Displaying items by tag: Psoriasis

Tuesday, 13 August 2019 12:42

Facts about Psoriasis

During the month of August, we at Superior Foot & Ankle Care Center recognize Psoriasis Action Month. Psoriasis can appear on your legs and feet as well as on other parts of your body. Below are some facts about this condition and what can be done about it.

FACT: Psoriasis is a chronic disease of the immune system. It manifests most often as a skin condition. In people with psoriasis, new skin cells come to the surface too rapidly. This results in an inflammation of the skin.

FACT: It’s estimated that 8-12 million Americans currently suffer from psoriasis.

FACT: Psoriasis often first develops in patients between the ages of 15 and 25, but can strike at any age.

FACT: Researchers believe that the cause of psoriasis is a combination of an inherited genetic tendency for the disease combined with exposure to certain external triggers. Several possible triggers have been identified, including stress, certain medications, an injury or infection. Triggers are not the same for each person.

FACT: There are multiple types of psoriasis and they can appear differently on the skin. Thick patches of skin, redness, blisters, and lesions are some of the possible symptoms. Psoriasis may cause itching and pain.

FACT: Psoriasis can also cause inflammation and pain in your joints, tendons, and ligaments. About one in three patients with psoriasis develop psoriatic arthritis.

FACT: Patients with psoriasis are at an elevated risk for contracting other conditions like cancer, cardiovascular disease, depression, osteoporosis, liver disease, diabetes, and more.

FACT: On your feet and toenails, psoriasis may look like athlete’s foot or fungal toenail infection. For this reason, if you notice any unusual changes in your skin or toenails or you are experiencing unexplained joint pain, contact our Long Beach office by calling: (562) 420-9800 for an appointment. Our podiatrists, Dr. Victoria M. Foley or Dr. Constance Ornelas will examine your feet and determine whether an infection, psoriasis or some other disorder is the source of your discomfort.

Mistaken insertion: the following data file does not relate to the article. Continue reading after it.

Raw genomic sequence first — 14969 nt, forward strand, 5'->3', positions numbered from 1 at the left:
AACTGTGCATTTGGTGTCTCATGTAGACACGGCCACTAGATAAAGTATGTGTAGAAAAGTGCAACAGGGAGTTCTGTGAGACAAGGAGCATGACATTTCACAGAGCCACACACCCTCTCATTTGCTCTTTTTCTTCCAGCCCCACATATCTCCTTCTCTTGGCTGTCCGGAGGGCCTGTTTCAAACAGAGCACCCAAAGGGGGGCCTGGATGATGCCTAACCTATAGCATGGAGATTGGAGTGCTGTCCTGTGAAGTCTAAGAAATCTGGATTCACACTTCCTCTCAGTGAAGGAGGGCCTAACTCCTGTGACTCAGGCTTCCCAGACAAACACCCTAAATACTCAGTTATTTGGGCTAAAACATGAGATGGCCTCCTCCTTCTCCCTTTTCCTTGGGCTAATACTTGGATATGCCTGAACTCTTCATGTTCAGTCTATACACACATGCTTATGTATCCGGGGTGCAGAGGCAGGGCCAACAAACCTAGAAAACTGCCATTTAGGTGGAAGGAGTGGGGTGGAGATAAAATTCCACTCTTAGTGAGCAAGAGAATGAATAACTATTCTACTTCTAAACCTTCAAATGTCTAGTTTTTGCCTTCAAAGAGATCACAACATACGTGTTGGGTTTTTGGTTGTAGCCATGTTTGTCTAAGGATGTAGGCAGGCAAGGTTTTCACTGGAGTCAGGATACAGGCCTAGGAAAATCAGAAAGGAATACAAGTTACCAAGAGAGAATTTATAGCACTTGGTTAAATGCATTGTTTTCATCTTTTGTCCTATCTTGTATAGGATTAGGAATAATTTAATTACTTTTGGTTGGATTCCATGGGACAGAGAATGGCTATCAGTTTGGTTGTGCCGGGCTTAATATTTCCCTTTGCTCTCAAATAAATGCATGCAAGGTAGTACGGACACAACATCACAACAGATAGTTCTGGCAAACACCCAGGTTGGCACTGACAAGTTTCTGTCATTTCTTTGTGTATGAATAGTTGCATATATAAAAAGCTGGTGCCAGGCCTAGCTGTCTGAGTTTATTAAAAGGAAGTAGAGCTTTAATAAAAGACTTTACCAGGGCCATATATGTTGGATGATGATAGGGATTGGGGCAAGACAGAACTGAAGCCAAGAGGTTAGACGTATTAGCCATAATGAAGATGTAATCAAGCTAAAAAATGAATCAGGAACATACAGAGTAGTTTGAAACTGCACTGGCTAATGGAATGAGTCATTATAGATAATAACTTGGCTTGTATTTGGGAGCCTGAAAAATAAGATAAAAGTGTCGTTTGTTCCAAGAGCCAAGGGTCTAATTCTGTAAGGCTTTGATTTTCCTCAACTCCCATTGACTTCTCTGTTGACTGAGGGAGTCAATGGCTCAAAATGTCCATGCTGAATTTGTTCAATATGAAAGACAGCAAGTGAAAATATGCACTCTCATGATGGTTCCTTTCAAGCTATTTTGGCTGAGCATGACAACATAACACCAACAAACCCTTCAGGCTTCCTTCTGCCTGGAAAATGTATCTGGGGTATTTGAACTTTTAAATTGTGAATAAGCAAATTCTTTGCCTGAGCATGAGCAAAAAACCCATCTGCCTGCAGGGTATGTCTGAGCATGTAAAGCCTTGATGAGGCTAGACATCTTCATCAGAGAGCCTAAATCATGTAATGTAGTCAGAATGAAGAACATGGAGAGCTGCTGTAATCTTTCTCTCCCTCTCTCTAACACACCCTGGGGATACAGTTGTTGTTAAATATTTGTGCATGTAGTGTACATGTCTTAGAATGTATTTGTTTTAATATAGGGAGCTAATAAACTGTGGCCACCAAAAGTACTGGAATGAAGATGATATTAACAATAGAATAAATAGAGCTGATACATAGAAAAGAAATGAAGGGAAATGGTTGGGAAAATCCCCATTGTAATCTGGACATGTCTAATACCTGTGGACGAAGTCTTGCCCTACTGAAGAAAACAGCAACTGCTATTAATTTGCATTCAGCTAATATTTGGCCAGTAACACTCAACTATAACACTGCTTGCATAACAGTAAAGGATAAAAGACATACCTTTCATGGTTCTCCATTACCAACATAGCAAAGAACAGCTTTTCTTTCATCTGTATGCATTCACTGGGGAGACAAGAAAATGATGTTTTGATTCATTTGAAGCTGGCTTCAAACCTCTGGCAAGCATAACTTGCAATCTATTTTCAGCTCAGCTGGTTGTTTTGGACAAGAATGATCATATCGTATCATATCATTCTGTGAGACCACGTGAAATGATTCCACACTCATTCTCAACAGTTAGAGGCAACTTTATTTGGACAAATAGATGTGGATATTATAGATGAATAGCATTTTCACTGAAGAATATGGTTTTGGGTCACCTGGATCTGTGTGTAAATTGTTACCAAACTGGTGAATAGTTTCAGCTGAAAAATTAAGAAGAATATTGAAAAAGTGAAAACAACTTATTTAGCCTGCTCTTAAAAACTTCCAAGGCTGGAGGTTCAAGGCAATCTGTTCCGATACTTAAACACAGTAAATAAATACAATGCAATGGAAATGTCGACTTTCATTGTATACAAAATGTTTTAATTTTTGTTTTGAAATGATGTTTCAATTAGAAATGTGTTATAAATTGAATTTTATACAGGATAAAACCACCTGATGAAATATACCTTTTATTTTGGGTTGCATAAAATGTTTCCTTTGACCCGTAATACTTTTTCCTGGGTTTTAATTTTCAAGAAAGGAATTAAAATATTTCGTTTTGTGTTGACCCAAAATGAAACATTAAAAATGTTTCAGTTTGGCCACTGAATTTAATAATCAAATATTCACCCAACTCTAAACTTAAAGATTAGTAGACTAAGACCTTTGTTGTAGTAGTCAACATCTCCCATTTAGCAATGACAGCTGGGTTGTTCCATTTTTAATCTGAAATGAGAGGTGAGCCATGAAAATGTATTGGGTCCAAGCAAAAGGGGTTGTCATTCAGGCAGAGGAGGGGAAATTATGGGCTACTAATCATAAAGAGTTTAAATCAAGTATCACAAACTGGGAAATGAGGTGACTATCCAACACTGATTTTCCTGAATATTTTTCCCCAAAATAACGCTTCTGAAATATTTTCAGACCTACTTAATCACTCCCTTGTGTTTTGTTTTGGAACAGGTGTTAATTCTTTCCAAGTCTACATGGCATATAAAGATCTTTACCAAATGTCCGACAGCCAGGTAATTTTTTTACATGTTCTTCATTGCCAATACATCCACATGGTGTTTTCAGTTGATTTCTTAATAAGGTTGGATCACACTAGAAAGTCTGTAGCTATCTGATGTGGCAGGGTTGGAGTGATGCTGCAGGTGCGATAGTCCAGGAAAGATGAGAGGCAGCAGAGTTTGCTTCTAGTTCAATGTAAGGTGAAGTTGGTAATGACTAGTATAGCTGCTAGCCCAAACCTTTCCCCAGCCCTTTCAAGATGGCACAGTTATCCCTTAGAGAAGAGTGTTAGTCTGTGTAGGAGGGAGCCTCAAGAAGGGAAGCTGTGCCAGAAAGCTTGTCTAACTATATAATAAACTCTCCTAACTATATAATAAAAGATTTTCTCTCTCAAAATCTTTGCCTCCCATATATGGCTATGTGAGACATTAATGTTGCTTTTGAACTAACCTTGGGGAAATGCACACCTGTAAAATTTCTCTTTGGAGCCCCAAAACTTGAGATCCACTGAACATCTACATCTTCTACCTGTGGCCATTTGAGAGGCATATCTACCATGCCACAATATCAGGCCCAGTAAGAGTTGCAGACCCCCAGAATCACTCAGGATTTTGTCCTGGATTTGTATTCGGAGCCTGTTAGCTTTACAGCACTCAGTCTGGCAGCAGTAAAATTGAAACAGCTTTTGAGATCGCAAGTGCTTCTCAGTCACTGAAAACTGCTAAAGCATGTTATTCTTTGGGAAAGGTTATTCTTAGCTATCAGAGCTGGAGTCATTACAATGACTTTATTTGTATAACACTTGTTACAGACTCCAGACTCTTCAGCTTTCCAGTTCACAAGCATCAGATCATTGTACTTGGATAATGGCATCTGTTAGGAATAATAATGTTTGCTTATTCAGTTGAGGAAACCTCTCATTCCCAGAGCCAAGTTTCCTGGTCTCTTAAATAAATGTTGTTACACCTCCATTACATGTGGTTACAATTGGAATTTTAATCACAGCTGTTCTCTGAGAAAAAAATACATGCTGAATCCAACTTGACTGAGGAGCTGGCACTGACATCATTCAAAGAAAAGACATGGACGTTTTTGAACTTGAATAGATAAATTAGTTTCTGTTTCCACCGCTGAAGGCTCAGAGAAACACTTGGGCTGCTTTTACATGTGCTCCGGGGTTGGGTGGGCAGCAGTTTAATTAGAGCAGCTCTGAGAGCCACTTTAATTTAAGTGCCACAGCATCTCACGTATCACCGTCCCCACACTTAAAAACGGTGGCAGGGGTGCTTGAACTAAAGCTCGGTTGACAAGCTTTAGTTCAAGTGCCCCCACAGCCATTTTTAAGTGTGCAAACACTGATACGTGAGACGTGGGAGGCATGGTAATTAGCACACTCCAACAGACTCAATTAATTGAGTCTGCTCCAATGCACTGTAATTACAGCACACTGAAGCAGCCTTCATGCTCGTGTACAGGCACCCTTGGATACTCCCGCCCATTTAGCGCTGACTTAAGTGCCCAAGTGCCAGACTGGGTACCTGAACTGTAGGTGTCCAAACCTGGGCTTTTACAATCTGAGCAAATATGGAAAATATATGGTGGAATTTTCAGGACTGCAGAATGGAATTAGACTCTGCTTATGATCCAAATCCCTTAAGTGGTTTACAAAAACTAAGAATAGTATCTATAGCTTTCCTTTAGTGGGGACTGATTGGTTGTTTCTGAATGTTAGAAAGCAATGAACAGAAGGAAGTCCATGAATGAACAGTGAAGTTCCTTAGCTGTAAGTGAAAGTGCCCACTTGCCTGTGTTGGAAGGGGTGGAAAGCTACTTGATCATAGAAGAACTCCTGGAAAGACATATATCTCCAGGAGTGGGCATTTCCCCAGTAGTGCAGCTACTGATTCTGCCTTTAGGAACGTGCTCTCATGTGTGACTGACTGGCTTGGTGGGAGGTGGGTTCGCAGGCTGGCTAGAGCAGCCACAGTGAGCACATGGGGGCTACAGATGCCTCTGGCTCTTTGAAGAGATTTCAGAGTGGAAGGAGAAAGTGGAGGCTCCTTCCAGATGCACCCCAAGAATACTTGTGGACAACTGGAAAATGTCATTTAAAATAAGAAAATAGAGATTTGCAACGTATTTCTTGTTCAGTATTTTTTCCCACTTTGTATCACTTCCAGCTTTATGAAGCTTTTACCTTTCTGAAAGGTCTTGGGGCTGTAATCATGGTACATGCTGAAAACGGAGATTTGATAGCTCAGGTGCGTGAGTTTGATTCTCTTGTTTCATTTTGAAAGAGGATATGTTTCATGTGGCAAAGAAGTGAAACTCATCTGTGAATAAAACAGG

Published in Diabetes
Tuesday, 01 August 2017 14:16

Psoriasis and Your Feet

August is Psoriasis Awareness Month and at Superior Foot & Ankle Care Center we want to offer our patients some information about this disease and how it affects your feet. Psoriasis is a chronic autoimmune condition that affects approximately 7.5 million Americans. In patients with psoriasis, skin cells are produced at an overabundant rate and cause red, scaly, itchy patches to form on the skin. There are two forms of psoriasis that most commonly affect your feet. One type causes the skin on your feet to become dry and scaly, the other, more severe, can also include pustules (blisters).

Triggers and Treatment

It’s important any time you see changes in the skin on your feet that you have one of our podiatrists, Dr. Victoria Foley and Dr. Constance Ornelas examine you. Psoriasis symptoms can mimic athlete’s foot and other conditions. If the foot doctor believes you have psoriasis, there are topical ointments and steroids that can be used on your feet to treat the condition. The foot doctor will also want to refer you to a doctor who specializes in psoriasis as this is a systemic disease that will require additional medical management.

While it’s estimated that 10% of the population are genetically predisposed to psoriasis, only 2-3% of those actually get the disease. Researchers believe that there are specific triggers that can cause psoriasis to flare up. Some steps you can take to avoid these include:

  • Not smoking
  • Limiting alcohol intake
  • Consulting with your doctor about other medications you are taking (some given for high blood pressure, heart disease and depression may be triggers)
  • Find ways to manage and reduce stress
  • Wear comfortable shoes with adequate padding on the soles
  • Protect your feet from injury and infection

Psoriasis is not contagious. If affects men and women at equal rates and most often develops between the ages of 15-35. If you are experiencing any unusual skin changes or symptoms, contact our Long Beach, CA office for an appointment today by calling: 562-420-9800. Most foot conditions will get worse, not better, if left untreated.

Published in Foot Care

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